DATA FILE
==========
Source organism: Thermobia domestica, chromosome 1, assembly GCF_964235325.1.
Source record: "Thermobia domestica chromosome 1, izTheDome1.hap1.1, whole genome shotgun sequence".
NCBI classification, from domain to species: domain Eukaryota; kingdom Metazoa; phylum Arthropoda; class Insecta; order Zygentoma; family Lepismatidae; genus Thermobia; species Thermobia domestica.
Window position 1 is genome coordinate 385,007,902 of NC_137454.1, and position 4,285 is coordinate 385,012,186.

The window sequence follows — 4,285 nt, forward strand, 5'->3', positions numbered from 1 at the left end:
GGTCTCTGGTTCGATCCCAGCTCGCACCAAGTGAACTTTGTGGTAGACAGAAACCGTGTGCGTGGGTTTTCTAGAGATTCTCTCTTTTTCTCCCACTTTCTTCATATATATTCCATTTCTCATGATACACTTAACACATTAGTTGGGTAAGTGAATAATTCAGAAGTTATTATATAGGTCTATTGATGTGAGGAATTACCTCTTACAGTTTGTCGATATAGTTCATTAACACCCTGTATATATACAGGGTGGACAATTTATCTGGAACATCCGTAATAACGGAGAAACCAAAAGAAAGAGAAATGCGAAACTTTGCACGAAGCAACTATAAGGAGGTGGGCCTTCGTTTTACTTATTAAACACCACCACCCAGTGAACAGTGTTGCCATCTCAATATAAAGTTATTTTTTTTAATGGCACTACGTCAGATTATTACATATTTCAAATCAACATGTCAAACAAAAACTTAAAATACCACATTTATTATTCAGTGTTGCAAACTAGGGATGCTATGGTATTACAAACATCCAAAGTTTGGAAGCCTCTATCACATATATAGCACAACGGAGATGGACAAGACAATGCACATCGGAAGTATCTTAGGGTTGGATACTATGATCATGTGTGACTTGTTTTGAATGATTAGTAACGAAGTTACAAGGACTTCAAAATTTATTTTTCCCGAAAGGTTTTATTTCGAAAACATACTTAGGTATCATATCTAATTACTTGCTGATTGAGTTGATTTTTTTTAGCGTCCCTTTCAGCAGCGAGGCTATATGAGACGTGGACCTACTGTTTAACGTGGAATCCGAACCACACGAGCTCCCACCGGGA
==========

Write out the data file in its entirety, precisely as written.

Source organism: Thermobia domestica, chromosome 1, assembly GCF_964235325.1.
Source record: "Thermobia domestica chromosome 1, izTheDome1.hap1.1, whole genome shotgun sequence".
NCBI classification, from domain to species: domain Eukaryota; kingdom Metazoa; phylum Arthropoda; class Insecta; order Zygentoma; family Lepismatidae; genus Thermobia; species Thermobia domestica.
Window position 1 is genome coordinate 385,007,902 of NC_137454.1, and position 4,285 is coordinate 385,012,186.

The window sequence follows — 4,285 nt, forward strand, 5'->3', positions numbered from 1 at the left end:
GGTCTCTGGTTCGATCCCAGCTCGCACCAAGTGAACTTTGTGGTAGACAGAAACCGTGTGCGTGGGTTTTCTAGAGATTCTCTCTTTTTCTCCCACTTTCTTCATATATATTCCATTTCTCATGATACACTTAACACATTAGTTGGGTAAGTGAATAATTCAGAAGTTATTATATAGGTCTATTGATGTGAGGAATTACCTCTTACAGTTTGTCGATATAGTTCATTAACACCCTGTATATATACAGGGTGGACAATTTATCTGGAACATCCGTAATAACGGAGAAACCAAAAGAAAGAGAAATGCGAAACTTTGCACGAAGCAACTATAAGGAGGTGGGCCTTCGTTTTACTTATTAAACACCACCACCCAGTGAACAGTGTTGCCATCTCAATATAAAGTTATTTTTTTTAATGGCACTACGTCAGATTATTACATATTTCAAATCAACATGTCAAACAAAAACTTAAAATACCACATTTATTATTCAGTGTTGCAAACTAGGGATGCTATGGTATTACAAACATCCAAAGTTTGGAAGCCTCTATCACATATATAGCACAACGGAGATGGACAAGACAATGCACATCGGAAGTATCTTAGGGTTGGATACTATGATCATGTGTGACTTGTTTTGAATGATTAGTAACGAAGTTACAAGGACTTCAAAATTTATTTTTCCCGAAAGGTTTTATTTCGAAAACATACTTAGGTATCATATCTAATTACTTGCTGATTGAGTTGATTTTTTTTAGCGTCCCTTTCAGCAGCGAGGCTATATGAGACGTGGACCTACTGTTTAACGTGGAATCCGAACCACACGAGCTCCCACCGGGA